Graduates of the Bachelor of Arts gain enhanced social awareness and sophisticated interpersonal skills which fit them to join the workforce as potential managers and leaders. Graduates are able to transfer the skills they acquire across many sectors such as government, education, the arts, and commerce and industry, where they work as administrators, archivists, art conservationists and curators, criminologists, editors, historians, journalists and media professionals, social workers, teachers and public relations and advertising professionals. Graduates are also well-placed to upgrade and increase their professionalskills within the Faculty by undertaking further professionally-related graduate diplomas.

Generic skills

Studying Linguistics and Applied Linguistics teaches a wide range of generic skills that are useful in many ways, it also provides specific skills that are central to a wide range of occupations.

Language teaching

Whether it's teaching foreign languages, or English as a second language, or travelling the world teaching English, Linguistics and Applied Linguistics lay essential foundations. Once teaching, higher qualifications in Linguistics and Applied Linguistics considerably increase your career prospects.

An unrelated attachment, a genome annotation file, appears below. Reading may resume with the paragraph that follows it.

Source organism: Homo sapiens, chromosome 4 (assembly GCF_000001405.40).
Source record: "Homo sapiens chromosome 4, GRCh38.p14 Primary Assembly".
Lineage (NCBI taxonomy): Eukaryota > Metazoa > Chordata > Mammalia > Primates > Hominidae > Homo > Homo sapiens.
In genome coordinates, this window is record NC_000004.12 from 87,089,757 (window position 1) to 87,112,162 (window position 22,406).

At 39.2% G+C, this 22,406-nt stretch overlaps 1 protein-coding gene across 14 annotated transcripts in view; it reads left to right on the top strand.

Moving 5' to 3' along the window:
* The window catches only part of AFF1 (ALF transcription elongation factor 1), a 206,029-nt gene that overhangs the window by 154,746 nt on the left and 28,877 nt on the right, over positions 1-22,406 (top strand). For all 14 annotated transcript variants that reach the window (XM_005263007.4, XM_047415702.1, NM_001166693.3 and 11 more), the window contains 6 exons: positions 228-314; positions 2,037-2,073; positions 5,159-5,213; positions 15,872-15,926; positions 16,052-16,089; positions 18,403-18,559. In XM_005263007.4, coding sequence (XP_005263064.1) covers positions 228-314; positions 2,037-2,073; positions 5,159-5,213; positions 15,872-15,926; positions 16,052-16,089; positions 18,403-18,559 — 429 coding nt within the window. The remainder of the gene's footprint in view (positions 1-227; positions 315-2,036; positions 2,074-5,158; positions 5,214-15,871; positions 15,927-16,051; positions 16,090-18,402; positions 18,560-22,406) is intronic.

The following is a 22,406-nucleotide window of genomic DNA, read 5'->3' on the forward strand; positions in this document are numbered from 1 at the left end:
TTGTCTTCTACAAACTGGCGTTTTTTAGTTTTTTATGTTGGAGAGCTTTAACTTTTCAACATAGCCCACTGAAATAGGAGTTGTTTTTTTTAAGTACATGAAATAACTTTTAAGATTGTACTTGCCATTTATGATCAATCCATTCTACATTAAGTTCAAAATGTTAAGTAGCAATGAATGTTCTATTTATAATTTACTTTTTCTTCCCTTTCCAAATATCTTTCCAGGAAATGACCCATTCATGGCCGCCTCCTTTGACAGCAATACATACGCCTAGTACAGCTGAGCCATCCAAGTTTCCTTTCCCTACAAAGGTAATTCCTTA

Information technology

As the IT industry rapidly expands direct interaction between people and machines the demand increases for linguists to work on speech recognition and synthesis, and on developing computers facility to interpret and generate natural language.

Speech therapy and speech pathology

A background in Linguistics and Applied Linguistics is a definite advantage in work helping people like stroke victims and the developmentally disabled overcome speech difficulties.

Translation and interpreting